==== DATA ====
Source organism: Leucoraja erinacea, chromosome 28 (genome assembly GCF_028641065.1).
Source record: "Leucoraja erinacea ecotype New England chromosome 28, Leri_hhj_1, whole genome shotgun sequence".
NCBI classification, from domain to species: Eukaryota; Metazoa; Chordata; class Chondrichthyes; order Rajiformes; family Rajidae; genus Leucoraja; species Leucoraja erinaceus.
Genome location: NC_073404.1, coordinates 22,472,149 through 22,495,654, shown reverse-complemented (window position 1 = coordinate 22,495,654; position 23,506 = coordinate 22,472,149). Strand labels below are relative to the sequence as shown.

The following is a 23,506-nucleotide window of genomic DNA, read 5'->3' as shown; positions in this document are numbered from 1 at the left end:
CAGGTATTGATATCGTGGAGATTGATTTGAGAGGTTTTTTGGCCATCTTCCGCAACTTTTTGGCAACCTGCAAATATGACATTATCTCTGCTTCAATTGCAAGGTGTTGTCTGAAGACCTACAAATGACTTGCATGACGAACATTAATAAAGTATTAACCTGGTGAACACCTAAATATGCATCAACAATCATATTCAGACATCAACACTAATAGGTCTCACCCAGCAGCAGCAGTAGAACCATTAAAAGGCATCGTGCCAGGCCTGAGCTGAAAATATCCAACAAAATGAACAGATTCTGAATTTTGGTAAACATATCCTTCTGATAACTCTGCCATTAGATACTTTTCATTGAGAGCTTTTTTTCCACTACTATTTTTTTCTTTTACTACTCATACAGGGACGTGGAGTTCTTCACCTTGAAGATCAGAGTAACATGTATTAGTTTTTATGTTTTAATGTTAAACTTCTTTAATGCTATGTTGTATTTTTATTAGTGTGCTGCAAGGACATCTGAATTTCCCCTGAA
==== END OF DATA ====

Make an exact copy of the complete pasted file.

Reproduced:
Source organism: Leucoraja erinacea, chromosome 28 (genome assembly GCF_028641065.1).
Source record: "Leucoraja erinacea ecotype New England chromosome 28, Leri_hhj_1, whole genome shotgun sequence".
NCBI classification, from domain to species: Eukaryota; Metazoa; Chordata; class Chondrichthyes; order Rajiformes; family Rajidae; genus Leucoraja; species Leucoraja erinaceus.
Genome location: NC_073404.1, coordinates 22,472,149 through 22,495,654, shown reverse-complemented (window position 1 = coordinate 22,495,654; position 23,506 = coordinate 22,472,149). Strand labels below are relative to the sequence as shown.

The following is a 23,506-nucleotide window of genomic DNA, read 5'->3' as shown; positions in this document are numbered from 1 at the left end:
CAGGTATTGATATCGTGGAGATTGATTTGAGAGGTTTTTTGGCCATCTTCCGCAACTTTTTGGCAACCTGCAAATATGACATTATCTCTGCTTCAATTGCAAGGTGTTGTCTGAAGACCTACAAATGACTTGCATGACGAACATTAATAAAGTATTAACCTGGTGAACACCTAAATATGCATCAACAATCATATTCAGACATCAACACTAATAGGTCTCACCCAGCAGCAGCAGTAGAACCATTAAAAGGCATCGTGCCAGGCCTGAGCTGAAAATATCCAACAAAATGAACAGATTCTGAATTTTGGTAAACATATCCTTCTGATAACTCTGCCATTAGATACTTTTCATTGAGAGCTTTTTTTCCACTACTATTTTTTTCTTTTACTACTCATACAGGGACGTGGAGTTCTTCACCTTGAAGATCAGAGTAACATGTATTAGTTTTTATGTTTTAATGTTAAACTTCTTTAATGCTATGTTGTATTTTTATTAGTGTGCTGCAAGGACATCTGAATTTCCCCTGAA